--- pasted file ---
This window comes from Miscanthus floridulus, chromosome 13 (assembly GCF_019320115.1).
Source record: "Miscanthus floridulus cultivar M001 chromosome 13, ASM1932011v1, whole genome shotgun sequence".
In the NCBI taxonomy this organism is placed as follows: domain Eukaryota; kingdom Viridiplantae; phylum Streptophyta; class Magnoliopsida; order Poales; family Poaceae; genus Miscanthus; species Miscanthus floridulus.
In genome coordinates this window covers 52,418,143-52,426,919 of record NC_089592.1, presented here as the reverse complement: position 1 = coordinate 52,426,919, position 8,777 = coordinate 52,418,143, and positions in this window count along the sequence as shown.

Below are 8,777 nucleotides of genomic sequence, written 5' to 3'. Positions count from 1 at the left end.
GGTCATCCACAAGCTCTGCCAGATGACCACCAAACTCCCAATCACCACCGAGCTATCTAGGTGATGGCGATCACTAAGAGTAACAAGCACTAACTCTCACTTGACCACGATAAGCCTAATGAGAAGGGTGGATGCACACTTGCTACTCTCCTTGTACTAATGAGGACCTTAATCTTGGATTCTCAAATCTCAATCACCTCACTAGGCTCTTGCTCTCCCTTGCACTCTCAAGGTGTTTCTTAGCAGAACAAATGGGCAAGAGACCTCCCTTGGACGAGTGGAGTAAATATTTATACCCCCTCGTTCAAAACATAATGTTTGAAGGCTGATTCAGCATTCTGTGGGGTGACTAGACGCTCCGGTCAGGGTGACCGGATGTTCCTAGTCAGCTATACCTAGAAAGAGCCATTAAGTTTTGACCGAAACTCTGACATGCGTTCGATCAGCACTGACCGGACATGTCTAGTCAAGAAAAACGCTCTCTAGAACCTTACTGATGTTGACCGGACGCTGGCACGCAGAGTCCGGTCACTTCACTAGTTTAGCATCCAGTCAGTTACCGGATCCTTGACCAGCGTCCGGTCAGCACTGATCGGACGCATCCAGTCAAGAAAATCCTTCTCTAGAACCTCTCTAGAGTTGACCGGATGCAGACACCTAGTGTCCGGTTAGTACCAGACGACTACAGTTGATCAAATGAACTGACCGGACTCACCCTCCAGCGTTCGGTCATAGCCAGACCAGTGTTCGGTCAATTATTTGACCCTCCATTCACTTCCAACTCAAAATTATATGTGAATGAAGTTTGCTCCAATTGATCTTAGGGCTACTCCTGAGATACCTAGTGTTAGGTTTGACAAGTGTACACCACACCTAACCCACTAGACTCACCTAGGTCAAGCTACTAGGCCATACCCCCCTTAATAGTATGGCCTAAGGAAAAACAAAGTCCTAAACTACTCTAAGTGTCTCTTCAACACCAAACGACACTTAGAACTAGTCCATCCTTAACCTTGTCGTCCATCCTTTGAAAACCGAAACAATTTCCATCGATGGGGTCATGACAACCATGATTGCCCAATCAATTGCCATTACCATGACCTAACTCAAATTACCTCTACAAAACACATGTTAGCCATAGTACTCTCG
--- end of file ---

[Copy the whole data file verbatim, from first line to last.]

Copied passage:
This window comes from Miscanthus floridulus, chromosome 13 (assembly GCF_019320115.1).
Source record: "Miscanthus floridulus cultivar M001 chromosome 13, ASM1932011v1, whole genome shotgun sequence".
In the NCBI taxonomy this organism is placed as follows: domain Eukaryota; kingdom Viridiplantae; phylum Streptophyta; class Magnoliopsida; order Poales; family Poaceae; genus Miscanthus; species Miscanthus floridulus.
In genome coordinates this window covers 52,418,143-52,426,919 of record NC_089592.1, presented here as the reverse complement: position 1 = coordinate 52,426,919, position 8,777 = coordinate 52,418,143, and positions in this window count along the sequence as shown.

Below are 8,777 nucleotides of genomic sequence, written 5' to 3'. Positions count from 1 at the left end.
GGTCATCCACAAGCTCTGCCAGATGACCACCAAACTCCCAATCACCACCGAGCTATCTAGGTGATGGCGATCACTAAGAGTAACAAGCACTAACTCTCACTTGACCACGATAAGCCTAATGAGAAGGGTGGATGCACACTTGCTACTCTCCTTGTACTAATGAGGACCTTAATCTTGGATTCTCAAATCTCAATCACCTCACTAGGCTCTTGCTCTCCCTTGCACTCTCAAGGTGTTTCTTAGCAGAACAAATGGGCAAGAGACCTCCCTTGGACGAGTGGAGTAAATATTTATACCCCCTCGTTCAAAACATAATGTTTGAAGGCTGATTCAGCATTCTGTGGGGTGACTAGACGCTCCGGTCAGGGTGACCGGATGTTCCTAGTCAGCTATACCTAGAAAGAGCCATTAAGTTTTGACCGAAACTCTGACATGCGTTCGATCAGCACTGACCGGACATGTCTAGTCAAGAAAAACGCTCTCTAGAACCTTACTGATGTTGACCGGACGCTGGCACGCAGAGTCCGGTCACTTCACTAGTTTAGCATCCAGTCAGTTACCGGATCCTTGACCAGCGTCCGGTCAGCACTGATCGGACGCATCCAGTCAAGAAAATCCTTCTCTAGAACCTCTCTAGAGTTGACCGGATGCAGACACCTAGTGTCCGGTTAGTACCAGACGACTACAGTTGATCAAATGAACTGACCGGACTCACCCTCCAGCGTTCGGTCATAGCCAGACCAGTGTTCGGTCAATTATTTGACCCTCCATTCACTTCCAACTCAAAATTATATGTGAATGAAGTTTGCTCCAATTGATCTTAGGGCTACTCCTGAGATACCTAGTGTTAGGTTTGACAAGTGTACACCACACCTAACCCACTAGACTCACCTAGGTCAAGCTACTAGGCCATACCCCCCTTAATAGTATGGCCTAAGGAAAAACAAAGTCCTAAACTACTCTAAGTGTCTCTTCAACACCAAACGACACTTAGAACTAGTCCATCCTTAACCTTGTCGTCCATCCTTTGAAAACCGAAACAATTTCCATCGATGGGGTCATGACAACCATGATTGCCCAATCAATTGCCATTACCATGACCTAACTCAAATTACCTCTACAAAACACATGTTAGCCATAGTACTCTCG